Fences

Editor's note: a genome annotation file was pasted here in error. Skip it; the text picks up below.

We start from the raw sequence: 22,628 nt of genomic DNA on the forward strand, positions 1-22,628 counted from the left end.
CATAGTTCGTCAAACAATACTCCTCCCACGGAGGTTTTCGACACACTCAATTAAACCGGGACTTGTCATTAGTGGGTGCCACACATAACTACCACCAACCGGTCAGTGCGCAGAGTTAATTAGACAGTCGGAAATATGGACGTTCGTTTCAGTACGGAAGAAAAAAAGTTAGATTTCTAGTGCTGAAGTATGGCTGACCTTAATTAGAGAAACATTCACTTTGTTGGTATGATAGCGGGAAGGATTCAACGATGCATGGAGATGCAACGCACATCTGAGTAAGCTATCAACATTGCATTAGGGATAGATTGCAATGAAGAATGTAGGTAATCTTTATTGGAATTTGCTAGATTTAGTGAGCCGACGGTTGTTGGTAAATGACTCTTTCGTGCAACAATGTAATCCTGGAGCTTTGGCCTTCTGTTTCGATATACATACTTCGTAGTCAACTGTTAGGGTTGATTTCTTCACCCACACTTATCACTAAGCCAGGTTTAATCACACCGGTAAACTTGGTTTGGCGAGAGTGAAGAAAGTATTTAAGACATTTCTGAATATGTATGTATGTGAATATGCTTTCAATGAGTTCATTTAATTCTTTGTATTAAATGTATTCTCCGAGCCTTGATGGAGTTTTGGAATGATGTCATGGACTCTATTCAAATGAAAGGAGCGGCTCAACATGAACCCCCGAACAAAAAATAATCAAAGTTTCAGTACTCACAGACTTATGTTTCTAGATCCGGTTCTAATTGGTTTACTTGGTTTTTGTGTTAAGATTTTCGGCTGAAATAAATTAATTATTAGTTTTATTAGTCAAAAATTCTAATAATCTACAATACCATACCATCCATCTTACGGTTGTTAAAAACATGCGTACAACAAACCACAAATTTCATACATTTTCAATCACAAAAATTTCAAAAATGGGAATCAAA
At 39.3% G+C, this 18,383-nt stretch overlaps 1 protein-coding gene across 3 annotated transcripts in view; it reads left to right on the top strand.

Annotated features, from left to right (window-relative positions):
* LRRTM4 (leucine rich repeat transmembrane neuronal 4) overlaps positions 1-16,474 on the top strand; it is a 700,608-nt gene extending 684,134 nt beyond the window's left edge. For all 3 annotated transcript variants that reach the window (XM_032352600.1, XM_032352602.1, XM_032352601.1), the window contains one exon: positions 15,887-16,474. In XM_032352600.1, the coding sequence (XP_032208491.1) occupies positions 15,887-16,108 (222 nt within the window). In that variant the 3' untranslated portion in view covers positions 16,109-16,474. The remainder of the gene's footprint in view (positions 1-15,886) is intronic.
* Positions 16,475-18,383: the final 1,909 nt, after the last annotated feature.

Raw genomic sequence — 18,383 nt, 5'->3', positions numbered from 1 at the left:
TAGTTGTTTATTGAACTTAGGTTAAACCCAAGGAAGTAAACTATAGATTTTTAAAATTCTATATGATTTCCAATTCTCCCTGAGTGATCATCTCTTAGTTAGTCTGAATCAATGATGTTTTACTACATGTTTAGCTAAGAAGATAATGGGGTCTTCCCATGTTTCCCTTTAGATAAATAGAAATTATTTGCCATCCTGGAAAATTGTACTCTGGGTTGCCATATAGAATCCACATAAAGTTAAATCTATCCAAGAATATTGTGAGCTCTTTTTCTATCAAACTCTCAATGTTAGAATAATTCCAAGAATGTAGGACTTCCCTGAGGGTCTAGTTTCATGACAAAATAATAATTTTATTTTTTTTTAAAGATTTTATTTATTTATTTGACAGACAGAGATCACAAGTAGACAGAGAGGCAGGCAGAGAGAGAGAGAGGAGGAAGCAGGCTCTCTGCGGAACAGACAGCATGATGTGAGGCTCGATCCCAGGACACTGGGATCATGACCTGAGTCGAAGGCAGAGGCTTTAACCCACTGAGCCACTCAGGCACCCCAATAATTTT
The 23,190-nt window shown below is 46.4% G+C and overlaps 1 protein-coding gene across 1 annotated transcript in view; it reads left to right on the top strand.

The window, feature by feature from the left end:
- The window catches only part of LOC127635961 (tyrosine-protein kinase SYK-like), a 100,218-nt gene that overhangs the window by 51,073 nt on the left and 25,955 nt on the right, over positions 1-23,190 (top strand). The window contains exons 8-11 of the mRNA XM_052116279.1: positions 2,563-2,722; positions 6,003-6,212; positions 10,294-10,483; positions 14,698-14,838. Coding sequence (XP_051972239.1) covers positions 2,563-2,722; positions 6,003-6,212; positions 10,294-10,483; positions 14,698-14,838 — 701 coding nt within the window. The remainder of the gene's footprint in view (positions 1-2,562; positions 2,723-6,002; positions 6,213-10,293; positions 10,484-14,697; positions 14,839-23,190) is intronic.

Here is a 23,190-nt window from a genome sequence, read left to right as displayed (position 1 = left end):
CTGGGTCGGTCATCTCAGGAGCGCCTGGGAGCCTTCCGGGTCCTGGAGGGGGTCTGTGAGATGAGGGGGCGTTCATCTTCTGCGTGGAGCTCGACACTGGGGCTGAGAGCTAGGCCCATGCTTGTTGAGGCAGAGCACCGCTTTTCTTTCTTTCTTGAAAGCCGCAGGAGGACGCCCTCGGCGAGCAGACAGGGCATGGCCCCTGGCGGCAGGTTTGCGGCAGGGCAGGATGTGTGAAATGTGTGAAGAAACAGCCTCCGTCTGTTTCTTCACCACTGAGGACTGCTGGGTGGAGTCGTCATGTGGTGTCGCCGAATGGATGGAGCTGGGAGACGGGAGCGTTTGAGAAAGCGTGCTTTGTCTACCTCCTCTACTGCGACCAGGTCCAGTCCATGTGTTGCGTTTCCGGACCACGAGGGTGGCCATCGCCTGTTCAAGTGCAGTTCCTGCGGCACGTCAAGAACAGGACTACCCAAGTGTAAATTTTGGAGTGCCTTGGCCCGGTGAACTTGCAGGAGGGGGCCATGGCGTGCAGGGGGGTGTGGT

Based on the Pulitzer Prize-winning play written by August Wilson in 1983, Fences is an acting tour de force that powerfully evokes the ups and downs of being a working-class African American family living in 1950s Pittsburgh. Directed by Denzel Washington, the main protagonist named Troy is a middle-aged African American working as a trash collector and is brilliantly played by Oscar winner Denzel Washington. Oscar-nominated actress Viola Davis plays Troy’s stay-at-home wife who dutifully adores her husband despite his personal indiscretions. Similar to its original source material as a Broadway play, the movie has one primary setting, and the majority of the scenes are emotional conversations between the characters, with very little action. The film does a brilliant job of portraying the intrinsic struggles of being black and poor at a time when Jim Crow laws were still on the books. Washington’s character must deal with the responsibility of raising children from different women and must face his personal demons in his relationship with his strong-willed wife. Consequently, the movie delves into what it means to be a father and husband living in a society full of institutional discrimination. Troy uses tough love on his teenage son in order to teach him a lesson and ensure that his son leads a better and more productive life than he was able to accomplish. Overall, I found it to be a terrifically executed dramatic film that exposes the viewer to largely alien life experiences, reinforced through nuanced yet profound acting performances.

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